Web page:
, NAIROBI, Kenya, Jun 6 – Interior Cabinet Secretary Joseph Nkaissery was on Tuesday hard-pressed to justify why he needs a supplementary budget of billions of shillings yet the financial year is set to end in about three weeks time.
Of the proposals made, the Interior Ministry needs Sh2 billion for Internally Displaced Persons and Sh1.7 billion for the National Police Service operations.
Members of the Committee on Administration and National Security were concerned that if approved, it may lead to a spending spree and result in misappropriation of public funds.
The CS on his part however said the funds are crucial since other than dealing with emerging security challenges the supplementary budget is set to also cover compensation of Internally Displaced Persons.
Other issues include “change in trends of crime that includes cyber security crimes, cyber bullying, money laundering, increased incidents of terrorism and extremism, youth unemployment and cases of radicalisation.”
Also on his list was political intolerance more so during the election period, hate speech and incitement by political leaders and “inadequate 2017 election budget, negative ethnicity and inadequate housing for police.”
Of great concern to Nyandarua Woman Representative, Wanjiku Muhia and MPs from Kisii and Luo Nyanza was what they termed as an outright discrimination of the IDPs from their regions.
It was a topic that led to a heated debate and calm only resumed after the intervention of the Committee Chairperson Asman Kamama.
The legislators demanded to know a breakdown of all IDPs in the country per counties and a comprehensive report on how the government intends to compensate all of them.
“We want their issues to be concluded once and for all,” the Nyandarua Woman Representative said.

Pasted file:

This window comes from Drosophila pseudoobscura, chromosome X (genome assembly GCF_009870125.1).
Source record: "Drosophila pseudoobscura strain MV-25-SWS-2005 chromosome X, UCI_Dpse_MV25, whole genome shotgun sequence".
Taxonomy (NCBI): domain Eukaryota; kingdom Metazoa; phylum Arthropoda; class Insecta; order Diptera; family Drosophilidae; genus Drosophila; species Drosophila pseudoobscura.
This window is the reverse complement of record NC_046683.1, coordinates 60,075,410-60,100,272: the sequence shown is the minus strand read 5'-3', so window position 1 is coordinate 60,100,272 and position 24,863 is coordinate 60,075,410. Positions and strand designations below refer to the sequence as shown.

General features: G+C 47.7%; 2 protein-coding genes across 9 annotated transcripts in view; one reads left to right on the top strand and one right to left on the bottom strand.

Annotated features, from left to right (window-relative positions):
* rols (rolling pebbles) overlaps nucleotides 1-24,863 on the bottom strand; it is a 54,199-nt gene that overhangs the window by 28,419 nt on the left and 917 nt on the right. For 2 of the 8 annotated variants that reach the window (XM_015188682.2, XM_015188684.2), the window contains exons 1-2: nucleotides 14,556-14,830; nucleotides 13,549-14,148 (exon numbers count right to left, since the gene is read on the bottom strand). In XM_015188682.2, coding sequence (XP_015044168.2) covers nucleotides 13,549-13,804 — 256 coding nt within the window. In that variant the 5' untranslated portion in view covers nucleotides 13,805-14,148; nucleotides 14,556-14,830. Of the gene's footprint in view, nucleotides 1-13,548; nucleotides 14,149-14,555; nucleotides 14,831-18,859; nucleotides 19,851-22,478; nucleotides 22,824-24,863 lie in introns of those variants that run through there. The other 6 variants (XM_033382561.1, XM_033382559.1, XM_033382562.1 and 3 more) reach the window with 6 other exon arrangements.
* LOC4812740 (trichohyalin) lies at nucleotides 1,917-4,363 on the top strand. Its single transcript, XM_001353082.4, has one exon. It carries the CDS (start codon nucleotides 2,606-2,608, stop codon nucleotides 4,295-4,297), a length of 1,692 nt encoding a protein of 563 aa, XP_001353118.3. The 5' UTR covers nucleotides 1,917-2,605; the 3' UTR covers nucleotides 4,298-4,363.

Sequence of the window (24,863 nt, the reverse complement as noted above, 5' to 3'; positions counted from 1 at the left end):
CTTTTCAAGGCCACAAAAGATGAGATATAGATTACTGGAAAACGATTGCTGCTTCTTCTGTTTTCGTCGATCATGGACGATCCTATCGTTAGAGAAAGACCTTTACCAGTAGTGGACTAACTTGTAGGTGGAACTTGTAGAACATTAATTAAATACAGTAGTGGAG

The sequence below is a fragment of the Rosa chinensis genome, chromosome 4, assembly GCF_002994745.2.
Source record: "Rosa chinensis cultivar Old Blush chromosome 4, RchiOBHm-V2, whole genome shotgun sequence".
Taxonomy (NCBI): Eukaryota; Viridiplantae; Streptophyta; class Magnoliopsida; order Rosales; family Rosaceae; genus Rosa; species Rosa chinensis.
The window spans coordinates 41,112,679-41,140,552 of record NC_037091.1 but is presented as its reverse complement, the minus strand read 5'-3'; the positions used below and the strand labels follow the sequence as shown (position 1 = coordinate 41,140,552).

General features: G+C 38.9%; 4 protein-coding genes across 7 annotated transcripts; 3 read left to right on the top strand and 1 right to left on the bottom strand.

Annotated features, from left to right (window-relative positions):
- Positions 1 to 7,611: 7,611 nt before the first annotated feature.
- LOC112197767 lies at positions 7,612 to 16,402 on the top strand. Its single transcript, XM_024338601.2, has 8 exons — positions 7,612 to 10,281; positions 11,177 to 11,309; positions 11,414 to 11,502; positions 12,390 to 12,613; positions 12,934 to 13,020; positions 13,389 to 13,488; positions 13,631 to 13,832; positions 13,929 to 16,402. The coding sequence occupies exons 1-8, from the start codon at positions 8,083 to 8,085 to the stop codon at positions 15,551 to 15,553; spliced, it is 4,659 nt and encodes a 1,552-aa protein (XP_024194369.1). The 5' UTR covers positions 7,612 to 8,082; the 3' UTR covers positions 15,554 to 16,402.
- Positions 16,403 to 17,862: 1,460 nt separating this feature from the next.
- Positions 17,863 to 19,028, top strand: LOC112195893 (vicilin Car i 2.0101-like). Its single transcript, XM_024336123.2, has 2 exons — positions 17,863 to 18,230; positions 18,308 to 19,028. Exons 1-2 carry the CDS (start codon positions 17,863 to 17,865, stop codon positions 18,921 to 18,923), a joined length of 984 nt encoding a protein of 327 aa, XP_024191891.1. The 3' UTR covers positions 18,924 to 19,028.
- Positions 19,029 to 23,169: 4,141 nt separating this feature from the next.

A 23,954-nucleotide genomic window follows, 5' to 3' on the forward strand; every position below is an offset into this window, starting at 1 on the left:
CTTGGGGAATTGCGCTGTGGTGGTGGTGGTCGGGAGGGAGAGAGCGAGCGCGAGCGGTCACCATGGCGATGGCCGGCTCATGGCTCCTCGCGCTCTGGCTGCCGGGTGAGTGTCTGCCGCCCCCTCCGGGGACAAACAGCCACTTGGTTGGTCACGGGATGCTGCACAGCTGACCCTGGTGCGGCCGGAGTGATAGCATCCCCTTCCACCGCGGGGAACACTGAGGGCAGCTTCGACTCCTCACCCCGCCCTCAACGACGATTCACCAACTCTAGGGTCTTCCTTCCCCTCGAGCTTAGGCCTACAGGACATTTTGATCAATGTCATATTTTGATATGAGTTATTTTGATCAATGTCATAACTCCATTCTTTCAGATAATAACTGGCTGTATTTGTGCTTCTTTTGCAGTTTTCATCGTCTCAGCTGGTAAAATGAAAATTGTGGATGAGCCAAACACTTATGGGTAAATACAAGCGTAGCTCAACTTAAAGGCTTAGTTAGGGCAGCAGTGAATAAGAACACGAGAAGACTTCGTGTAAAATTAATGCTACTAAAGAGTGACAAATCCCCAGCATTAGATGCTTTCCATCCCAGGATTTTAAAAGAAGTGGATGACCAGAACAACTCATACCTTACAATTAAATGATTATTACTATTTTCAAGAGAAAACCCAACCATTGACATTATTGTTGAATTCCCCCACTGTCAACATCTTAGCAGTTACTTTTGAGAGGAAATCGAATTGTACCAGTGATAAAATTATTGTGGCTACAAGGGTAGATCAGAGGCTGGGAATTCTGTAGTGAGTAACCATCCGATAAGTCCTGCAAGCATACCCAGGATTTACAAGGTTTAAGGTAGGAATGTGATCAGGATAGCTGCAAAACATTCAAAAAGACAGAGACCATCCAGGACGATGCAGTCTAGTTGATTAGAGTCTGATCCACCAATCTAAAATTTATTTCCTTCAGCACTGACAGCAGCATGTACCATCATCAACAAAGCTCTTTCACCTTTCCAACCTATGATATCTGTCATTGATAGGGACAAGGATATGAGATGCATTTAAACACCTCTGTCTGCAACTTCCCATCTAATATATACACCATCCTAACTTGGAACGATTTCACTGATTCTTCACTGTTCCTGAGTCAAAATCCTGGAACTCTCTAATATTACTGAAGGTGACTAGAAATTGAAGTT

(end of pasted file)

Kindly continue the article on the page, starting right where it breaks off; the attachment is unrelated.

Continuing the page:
“The problem here is that the IDPs keep on increasing; going forward it looks like it will not be manageable. Can the ministry come up with a formula so that after 10 years we are able to do away with the issue of the IDPs?”
On his part, the CS says the government is set to vet all IDPs countrywide to ensure only the genuine ones benefits from the funds.
The CS was also tasked to highlight some of the measures the government has taken to ensure there is no repeat of the 2007-2008 violence that led to over 1,000 deaths.
On emerging security issues, the legislators, who made reference to insecurity in Kayole where youths including girls have been killed by police, wanted to know how the menace can be curbed.
Then want a probe carried out to establish what was motivating the youths in those areas to join crime other than unemployment and who is financing or giving them firearms.
“Will you be just sending the police to kill these beautiful girls?” the Nyandarua legislator asked.
“We cannot continue killing these young girls and young boys. Are we really solving the problem by killing them?”
Tens of youths more so in Kayole have been killed, mostly members of Gaza, a criminal gang in the area.